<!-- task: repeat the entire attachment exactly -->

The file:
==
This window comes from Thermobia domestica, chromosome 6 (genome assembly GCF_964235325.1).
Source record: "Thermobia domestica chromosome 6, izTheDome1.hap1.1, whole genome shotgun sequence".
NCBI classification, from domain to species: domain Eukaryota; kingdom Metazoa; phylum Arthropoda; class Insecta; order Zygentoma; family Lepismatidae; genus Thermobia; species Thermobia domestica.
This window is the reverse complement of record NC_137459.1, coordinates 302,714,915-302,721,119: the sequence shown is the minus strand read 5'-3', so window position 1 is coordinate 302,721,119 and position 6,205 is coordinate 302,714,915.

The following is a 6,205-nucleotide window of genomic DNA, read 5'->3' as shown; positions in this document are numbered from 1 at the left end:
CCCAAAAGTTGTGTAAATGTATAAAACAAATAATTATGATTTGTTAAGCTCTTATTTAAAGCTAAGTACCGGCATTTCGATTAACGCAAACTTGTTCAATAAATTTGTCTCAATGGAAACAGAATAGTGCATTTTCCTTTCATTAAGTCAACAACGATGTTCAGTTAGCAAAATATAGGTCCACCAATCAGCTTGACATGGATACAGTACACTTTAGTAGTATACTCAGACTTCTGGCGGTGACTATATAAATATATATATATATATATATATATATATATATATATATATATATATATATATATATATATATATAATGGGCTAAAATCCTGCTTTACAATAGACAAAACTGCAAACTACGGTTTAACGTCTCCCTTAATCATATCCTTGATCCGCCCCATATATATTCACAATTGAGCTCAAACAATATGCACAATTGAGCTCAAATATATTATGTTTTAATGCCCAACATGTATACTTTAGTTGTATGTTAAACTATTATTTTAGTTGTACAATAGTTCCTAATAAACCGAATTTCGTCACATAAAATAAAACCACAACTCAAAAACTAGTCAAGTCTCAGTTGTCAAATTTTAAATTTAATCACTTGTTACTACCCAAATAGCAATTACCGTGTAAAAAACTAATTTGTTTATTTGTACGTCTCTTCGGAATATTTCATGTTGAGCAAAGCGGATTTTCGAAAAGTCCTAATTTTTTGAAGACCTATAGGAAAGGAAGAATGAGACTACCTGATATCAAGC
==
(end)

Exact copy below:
This window comes from Thermobia domestica, chromosome 6 (genome assembly GCF_964235325.1).
Source record: "Thermobia domestica chromosome 6, izTheDome1.hap1.1, whole genome shotgun sequence".
NCBI classification, from domain to species: domain Eukaryota; kingdom Metazoa; phylum Arthropoda; class Insecta; order Zygentoma; family Lepismatidae; genus Thermobia; species Thermobia domestica.
This window is the reverse complement of record NC_137459.1, coordinates 302,714,915-302,721,119: the sequence shown is the minus strand read 5'-3', so window position 1 is coordinate 302,721,119 and position 6,205 is coordinate 302,714,915.

The following is a 6,205-nucleotide window of genomic DNA, read 5'->3' as shown; positions in this document are numbered from 1 at the left end:
CCCAAAAGTTGTGTAAATGTATAAAACAAATAATTATGATTTGTTAAGCTCTTATTTAAAGCTAAGTACCGGCATTTCGATTAACGCAAACTTGTTCAATAAATTTGTCTCAATGGAAACAGAATAGTGCATTTTCCTTTCATTAAGTCAACAACGATGTTCAGTTAGCAAAATATAGGTCCACCAATCAGCTTGACATGGATACAGTACACTTTAGTAGTATACTCAGACTTCTGGCGGTGACTATATAAATATATATATATATATATATATATATATATATATATATATATATATATATATATATATATATATAATGGGCTAAAATCCTGCTTTACAATAGACAAAACTGCAAACTACGGTTTAACGTCTCCCTTAATCATATCCTTGATCCGCCCCATATATATTCACAATTGAGCTCAAACAATATGCACAATTGAGCTCAAATATATTATGTTTTAATGCCCAACATGTATACTTTAGTTGTATGTTAAACTATTATTTTAGTTGTACAATAGTTCCTAATAAACCGAATTTCGTCACATAAAATAAAACCACAACTCAAAAACTAGTCAAGTCTCAGTTGTCAAATTTTAAATTTAATCACTTGTTACTACCCAAATAGCAATTACCGTGTAAAAAACTAATTTGTTTATTTGTACGTCTCTTCGGAATATTTCATGTTGAGCAAAGCGGATTTTCGAAAAGTCCTAATTTTTTGAAGACCTATAGGAAAGGAAGAATGAGACTACCTGATATCAAGC